– Taking a strong political position on any and all state or national bills, resolutions, or debates which affect our students. Any state budgetary discussions, for example, affect us and you should take a public stand. Health care? Absolutely impacts our students. Get out there and be our political advocates to the wider world.

    Thank you for your service!

    1. I second Alexandra’s comments. I see an opportunity for LCC to grow in the area of collaboration between the different groups on campus, with the common aim of improving student success. I especially would like to see the board consider how to best utilize the input, expertise and experience of full-time and part-time faculty, students, staff and administrators when making difficult budget decisions. I encourage the board to recognize that we all are here with a common purpose, and our dedication to that purpose can be harnessed in productive ways; increased listening and collaboration on all sides regarding budget and other campus-wide issues is likely to result in both creative solutions to difficult problems as well as a collective responsibility for the decisions that are made.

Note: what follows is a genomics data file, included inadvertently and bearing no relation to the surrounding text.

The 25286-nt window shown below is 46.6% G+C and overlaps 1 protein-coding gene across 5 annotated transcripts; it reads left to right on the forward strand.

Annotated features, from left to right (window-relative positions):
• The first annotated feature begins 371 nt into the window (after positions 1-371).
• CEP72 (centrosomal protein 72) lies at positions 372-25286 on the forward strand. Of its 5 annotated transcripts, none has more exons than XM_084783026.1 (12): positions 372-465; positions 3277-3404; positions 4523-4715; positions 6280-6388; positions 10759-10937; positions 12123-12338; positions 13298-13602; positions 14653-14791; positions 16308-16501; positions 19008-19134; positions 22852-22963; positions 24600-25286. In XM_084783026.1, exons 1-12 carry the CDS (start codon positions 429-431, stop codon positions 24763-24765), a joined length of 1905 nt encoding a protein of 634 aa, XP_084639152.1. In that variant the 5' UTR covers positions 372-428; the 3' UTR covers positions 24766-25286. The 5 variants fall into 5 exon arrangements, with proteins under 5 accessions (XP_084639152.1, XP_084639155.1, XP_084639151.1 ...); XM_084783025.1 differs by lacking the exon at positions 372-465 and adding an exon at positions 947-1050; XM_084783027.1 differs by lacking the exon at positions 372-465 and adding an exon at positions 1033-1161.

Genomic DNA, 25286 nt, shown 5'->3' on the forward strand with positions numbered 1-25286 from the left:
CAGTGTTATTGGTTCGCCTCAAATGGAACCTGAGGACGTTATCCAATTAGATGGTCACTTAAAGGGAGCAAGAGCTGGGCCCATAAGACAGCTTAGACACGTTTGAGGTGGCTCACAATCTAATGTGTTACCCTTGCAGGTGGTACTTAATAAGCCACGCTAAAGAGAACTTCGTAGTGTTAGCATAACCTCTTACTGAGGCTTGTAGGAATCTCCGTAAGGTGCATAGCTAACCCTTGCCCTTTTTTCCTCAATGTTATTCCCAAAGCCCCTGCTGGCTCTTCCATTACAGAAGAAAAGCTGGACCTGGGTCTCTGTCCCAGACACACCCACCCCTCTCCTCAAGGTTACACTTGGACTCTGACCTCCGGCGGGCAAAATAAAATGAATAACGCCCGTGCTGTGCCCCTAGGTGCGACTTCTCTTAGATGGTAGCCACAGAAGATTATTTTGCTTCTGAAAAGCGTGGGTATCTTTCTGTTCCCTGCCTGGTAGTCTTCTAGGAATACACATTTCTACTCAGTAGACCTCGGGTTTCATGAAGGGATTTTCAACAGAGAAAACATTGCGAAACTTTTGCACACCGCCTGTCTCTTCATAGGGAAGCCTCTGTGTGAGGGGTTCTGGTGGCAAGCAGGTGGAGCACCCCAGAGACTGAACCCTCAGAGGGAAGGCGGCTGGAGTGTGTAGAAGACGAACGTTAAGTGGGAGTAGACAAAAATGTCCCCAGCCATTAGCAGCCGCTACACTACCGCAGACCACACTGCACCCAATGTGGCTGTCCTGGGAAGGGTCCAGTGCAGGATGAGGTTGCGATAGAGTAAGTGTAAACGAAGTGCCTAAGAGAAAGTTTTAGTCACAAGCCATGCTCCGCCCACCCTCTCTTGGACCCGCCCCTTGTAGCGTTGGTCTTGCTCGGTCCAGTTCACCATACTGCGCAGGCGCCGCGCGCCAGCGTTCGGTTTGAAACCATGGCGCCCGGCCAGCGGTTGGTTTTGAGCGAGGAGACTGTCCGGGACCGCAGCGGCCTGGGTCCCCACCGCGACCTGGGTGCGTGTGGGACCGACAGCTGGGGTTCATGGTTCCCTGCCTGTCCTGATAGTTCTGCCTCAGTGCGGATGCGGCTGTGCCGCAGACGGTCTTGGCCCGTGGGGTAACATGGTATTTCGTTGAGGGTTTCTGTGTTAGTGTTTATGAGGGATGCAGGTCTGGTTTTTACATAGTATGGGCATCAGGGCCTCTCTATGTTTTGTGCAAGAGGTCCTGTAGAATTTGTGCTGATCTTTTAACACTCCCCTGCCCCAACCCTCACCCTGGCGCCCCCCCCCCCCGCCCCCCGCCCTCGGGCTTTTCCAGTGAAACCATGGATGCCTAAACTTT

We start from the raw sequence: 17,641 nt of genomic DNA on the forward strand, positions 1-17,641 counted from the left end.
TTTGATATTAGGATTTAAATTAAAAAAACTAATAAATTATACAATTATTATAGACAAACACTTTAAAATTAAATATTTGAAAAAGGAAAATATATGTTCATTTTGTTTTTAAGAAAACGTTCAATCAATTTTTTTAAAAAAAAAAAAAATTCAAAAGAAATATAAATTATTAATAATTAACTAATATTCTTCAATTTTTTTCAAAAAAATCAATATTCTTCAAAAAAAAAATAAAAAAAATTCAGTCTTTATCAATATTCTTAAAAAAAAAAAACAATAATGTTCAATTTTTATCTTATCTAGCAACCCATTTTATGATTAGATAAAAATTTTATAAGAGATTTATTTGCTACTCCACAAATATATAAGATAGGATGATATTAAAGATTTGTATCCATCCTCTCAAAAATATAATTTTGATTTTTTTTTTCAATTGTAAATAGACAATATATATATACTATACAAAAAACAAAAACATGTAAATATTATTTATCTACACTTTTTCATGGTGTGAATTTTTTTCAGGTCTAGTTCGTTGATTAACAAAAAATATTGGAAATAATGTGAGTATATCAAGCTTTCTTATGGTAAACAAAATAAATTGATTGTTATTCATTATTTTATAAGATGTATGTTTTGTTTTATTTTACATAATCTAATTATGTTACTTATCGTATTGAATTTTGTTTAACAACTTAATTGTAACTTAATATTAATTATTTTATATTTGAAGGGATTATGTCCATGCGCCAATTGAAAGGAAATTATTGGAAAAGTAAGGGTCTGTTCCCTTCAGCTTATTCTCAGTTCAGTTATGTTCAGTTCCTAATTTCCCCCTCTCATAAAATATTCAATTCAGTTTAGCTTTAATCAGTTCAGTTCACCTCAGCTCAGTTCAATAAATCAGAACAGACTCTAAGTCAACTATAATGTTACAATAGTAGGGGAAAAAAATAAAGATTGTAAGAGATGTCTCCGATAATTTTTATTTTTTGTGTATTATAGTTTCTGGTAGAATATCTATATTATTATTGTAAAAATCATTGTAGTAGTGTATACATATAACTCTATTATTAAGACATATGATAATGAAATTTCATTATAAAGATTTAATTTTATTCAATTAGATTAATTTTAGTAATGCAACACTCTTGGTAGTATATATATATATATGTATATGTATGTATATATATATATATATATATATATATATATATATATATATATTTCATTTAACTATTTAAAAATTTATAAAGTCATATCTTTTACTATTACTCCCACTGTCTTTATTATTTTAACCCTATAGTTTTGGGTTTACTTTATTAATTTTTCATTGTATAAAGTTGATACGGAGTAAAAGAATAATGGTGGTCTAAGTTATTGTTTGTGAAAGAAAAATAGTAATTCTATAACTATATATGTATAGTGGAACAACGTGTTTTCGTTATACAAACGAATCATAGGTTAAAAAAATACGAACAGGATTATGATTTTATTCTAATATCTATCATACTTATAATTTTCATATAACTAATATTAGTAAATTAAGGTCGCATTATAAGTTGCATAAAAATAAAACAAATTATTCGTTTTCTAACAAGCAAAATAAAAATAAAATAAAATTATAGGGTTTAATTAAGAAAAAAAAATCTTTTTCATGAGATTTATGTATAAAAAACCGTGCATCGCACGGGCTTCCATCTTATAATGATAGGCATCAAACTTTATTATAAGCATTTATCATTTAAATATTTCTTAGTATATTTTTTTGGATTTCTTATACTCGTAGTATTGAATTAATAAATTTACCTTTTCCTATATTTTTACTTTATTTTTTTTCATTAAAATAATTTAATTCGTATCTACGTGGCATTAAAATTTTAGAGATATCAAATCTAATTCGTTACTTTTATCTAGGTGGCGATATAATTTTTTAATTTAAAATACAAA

7. Build a business plan. Social entrepreneurship is on the rise in conjunction with b-corps and revenue generating nonprofits, proving we are
    moving towards socialism. I believe this is a maturing of our society toward what Adam Smith called a strong “fellow feeling” as we move to share more and more collectively (Adam Smith: The Theory of Moral Sentiment). Stable socialism has to be built on the best practices of what business has learned from the competitive market place, or there will be inefficient bureaucracy and lack of sustainability. While LCC has a big heart and a deep philosophy (and an excellent mission), the on the ground, in action services internally and externally need major refinements. The best practices from business applied to LCC in Operations, Marketing, and Revenue Modeling with a well researched cross reference to colleges that are thriving could help LCC define a direction towards financial sustainability and fulfilling its mission.